In Schall v. Martin, the U.S. Supreme Court upheld a New York statute allowing pretrial detention of juveniles presenting a ‘‘serious risk’’ that they may commit another crime before trial. Martin, a fourteen- year-old boy charged with robbery, assault, and weapons possession, was held pending trial because the court believed he might commit additional offenses in the interim. In essence, the court assumed that Martin was probably guilty.
Martin argued the law violated the U.S. Constitution’s due process clause, because it authorized punishment without trial. He also noted that most children subject to preventive detention either had their charges dismissed or were released immediately on being found guilty.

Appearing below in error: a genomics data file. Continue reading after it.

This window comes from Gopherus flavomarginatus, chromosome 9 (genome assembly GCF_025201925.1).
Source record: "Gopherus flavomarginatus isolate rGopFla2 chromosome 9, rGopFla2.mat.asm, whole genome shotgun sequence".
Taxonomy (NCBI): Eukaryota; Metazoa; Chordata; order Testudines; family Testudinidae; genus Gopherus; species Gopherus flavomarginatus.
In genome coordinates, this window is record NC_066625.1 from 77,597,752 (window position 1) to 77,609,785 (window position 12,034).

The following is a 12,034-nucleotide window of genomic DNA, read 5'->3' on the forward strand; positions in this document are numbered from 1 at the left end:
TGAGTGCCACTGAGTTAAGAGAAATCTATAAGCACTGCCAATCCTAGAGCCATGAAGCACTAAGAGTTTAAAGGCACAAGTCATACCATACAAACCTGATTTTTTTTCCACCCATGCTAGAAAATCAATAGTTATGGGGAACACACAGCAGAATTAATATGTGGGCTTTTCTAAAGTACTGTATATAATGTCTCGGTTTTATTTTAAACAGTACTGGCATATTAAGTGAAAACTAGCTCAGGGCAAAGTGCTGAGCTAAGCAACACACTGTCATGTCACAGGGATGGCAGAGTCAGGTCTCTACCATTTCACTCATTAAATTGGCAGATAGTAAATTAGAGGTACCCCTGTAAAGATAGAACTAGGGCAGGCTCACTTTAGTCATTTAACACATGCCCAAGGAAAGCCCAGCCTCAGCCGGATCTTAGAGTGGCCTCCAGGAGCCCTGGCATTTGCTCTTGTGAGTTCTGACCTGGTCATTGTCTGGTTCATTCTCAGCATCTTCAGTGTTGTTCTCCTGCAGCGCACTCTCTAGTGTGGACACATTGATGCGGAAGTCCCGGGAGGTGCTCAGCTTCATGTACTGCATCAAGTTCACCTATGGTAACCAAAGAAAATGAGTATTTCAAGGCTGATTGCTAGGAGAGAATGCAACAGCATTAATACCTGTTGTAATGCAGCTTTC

The Court rejected Martin’s claims, holding that preventive detention was not punishment. It held that such detentions were an appropriate component of a flexible juvenile justice policy. The Court stressed that states had wide latitude to craft policies protecting such children from themselves.
The decision was notable because it was the first time that the Court explicitly authorized ‘‘preventive detention’’—the policy of denying a criminal defendant bail for the purpose of preventing future crime, rather than ensuring his or her presence in court. Although the decision itself was not radical—child detention was widely seen as appropriate in cases of poor parental supervision—the Court’s analysis opened the door to the more expansive authorization of preventive detention for adults in United States v. Salerno, 481 U.S. 739 (1987).
DANIEL M. FILLER
Cases and Statutes Cited